Washington Brain Injury Lawyer

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If you have experienced any kind of injury or accident to your head, you may be concerned about brain injury. If you have already been diagnosed with a brain injury, you may fear the repercussions could be life-altering, even if they surface years later. You also may be wondering if there is a way to find closure and peace of mind on the issue of this traumatic injury. The concerns of brain injury are many, and without contacting a qualified Washington personal injury attorney specialized in brain injury, getting to the bottom of these questions can be difficult.

Including skull and facial fractures, there are around 2 million head injuries every year in the United States. One and a half million of those 2 million are nonfatal traumatic brain injuries, not requiring hospitalization, while 300,000 brain injuries are severe enough for hospitalization, and 99,000 of those result in a long-lasting disability. Every year, 56,000 people die because of a traumatic brain injury, accounting for 34 percent of all injury deaths in the United States. Traumatic brain injuries affect males at twice the rate they affect females, with a higher mortality rate, too. People who are aged 15-24 have a high risk of traumatic brain injuries, as well as people aged over 60.

Although there is nothing that can be done to reverse your brain injury, or its devastating effects on your well-being, the culpable parties involved in your accident can be held accountable. If your brain injury can be determined to have been caused by the negligence of another individual or party, you have a right to know. You also have a right to seek financial compensation for that injury—not only for your medical costs and lost wages, but also for any pain or potential long-term effects that stemmed from the brain injury.

There are many different types of brain injuries, including open head injury—when it has been penetrated and there is a break in the skull bone; closed head brain injury, a result from the slamming back and forth of the brain inside the skull, which tears blood vessels and tissues; deceleration injuries, where an abrupt stop causes the skull to stop, but the brain to continue traveling, bruising it and causing brain swelling and nerve cell damage; hypoxia, or lack of oxygen; and then there are infections caused by viruses and bacteria.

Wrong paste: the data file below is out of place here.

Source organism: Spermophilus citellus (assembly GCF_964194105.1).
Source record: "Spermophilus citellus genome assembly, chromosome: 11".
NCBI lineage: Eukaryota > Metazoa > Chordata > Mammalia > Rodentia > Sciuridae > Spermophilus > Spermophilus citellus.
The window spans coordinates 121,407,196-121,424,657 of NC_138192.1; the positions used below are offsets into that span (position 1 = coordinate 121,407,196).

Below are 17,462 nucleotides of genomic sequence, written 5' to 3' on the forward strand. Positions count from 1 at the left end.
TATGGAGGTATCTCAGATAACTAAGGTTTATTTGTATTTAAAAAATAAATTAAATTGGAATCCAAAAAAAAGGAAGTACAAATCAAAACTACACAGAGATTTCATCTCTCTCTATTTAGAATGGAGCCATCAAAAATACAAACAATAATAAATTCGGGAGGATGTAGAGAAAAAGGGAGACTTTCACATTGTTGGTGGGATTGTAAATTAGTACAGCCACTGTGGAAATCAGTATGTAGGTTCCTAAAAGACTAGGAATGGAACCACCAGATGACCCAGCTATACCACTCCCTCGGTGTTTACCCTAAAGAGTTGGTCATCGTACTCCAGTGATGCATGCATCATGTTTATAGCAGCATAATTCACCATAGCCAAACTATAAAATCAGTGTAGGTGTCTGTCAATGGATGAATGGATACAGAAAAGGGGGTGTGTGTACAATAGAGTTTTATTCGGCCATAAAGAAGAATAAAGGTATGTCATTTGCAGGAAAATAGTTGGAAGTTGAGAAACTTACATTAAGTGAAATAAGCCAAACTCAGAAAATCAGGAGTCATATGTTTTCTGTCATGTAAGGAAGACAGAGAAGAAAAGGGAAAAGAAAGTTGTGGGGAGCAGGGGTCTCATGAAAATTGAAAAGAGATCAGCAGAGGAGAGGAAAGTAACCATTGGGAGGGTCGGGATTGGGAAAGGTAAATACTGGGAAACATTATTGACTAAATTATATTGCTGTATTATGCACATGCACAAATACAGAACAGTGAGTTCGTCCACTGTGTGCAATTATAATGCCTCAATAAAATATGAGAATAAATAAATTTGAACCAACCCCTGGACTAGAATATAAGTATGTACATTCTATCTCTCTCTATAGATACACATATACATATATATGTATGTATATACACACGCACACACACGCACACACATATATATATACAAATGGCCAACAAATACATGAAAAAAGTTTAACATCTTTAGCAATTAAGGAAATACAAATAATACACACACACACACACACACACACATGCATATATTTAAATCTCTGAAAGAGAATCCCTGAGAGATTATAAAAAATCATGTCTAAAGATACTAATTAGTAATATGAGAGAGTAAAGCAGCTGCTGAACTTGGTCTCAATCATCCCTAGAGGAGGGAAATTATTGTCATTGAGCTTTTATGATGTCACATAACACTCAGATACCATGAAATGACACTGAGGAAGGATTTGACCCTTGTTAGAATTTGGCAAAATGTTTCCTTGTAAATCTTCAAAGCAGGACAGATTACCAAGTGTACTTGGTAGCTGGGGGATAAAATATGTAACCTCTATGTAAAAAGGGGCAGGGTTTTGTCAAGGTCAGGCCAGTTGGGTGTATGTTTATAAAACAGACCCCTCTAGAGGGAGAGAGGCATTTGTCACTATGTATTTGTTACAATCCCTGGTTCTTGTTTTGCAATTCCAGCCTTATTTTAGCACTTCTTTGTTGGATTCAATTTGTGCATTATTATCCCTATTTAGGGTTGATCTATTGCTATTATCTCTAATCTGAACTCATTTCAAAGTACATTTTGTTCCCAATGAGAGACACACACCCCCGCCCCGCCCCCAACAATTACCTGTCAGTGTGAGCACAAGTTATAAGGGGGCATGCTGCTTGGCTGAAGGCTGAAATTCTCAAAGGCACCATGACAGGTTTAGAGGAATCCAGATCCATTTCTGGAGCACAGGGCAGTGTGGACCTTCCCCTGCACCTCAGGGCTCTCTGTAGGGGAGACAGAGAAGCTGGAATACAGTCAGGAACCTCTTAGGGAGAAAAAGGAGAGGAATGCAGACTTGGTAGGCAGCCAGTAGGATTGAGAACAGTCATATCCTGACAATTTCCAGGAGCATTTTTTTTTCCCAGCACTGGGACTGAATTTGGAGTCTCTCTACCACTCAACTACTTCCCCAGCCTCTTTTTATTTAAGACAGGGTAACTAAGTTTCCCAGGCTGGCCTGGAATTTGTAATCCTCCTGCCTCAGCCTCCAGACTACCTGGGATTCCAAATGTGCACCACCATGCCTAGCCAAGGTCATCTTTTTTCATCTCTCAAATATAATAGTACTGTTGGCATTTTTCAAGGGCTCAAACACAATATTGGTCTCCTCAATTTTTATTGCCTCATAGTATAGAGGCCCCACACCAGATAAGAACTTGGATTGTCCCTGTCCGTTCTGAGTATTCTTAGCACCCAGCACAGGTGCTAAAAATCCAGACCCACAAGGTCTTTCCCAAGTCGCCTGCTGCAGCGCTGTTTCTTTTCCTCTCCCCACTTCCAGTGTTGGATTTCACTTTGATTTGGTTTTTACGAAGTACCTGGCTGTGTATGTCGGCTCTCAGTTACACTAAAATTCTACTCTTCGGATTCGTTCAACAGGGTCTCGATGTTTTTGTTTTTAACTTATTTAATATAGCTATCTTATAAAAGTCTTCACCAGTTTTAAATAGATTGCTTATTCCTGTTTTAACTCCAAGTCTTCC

Depending on the accident involved, an injury to the brain can be as simple as a headache that requires only some over-the-counter pain relievers, or as complicated and devastating as complete paralysis or loss of mental function. The severity of the impact to the brain and the area of the brain that is affected will determine the nature and extent of the brain injury. If you have suffered any kind of trauma to the head during an accident, you need to be evaluated by a qualified health care practitioner immediately.

The brain is a particularly vulnerable part of the body, and does not have the same ability as other parts to heal itself after an injury. Even if the injured person does recover from a traumatic brain injury, it is likely that there will be permanent changes or damages to their cognitive or physical functions. Effects of injury to the brain are more complex, more serious, and more long-lasting than other injuries.

In a recent Washington brain injury case, there is a claim against a hospital because of their failure to insert a catheter properly into the blood vessels of an infant, causing it to slip out. This caused a loss of blood that was so great in amount that the child had permanent, profound brain injury.

If you have suffered a moderate or severe brain injury, you will also want to consult with an attorney, especially if the injury may have been due to the negligence of another person or entity. Even if you have suffered only a minor brain injury, it might be worth your while to contact an attorney. In some cases, the full extent of the victim\'s incapacitation, or the life-altering effect it has, may not even be understood until years after the initial trauma.

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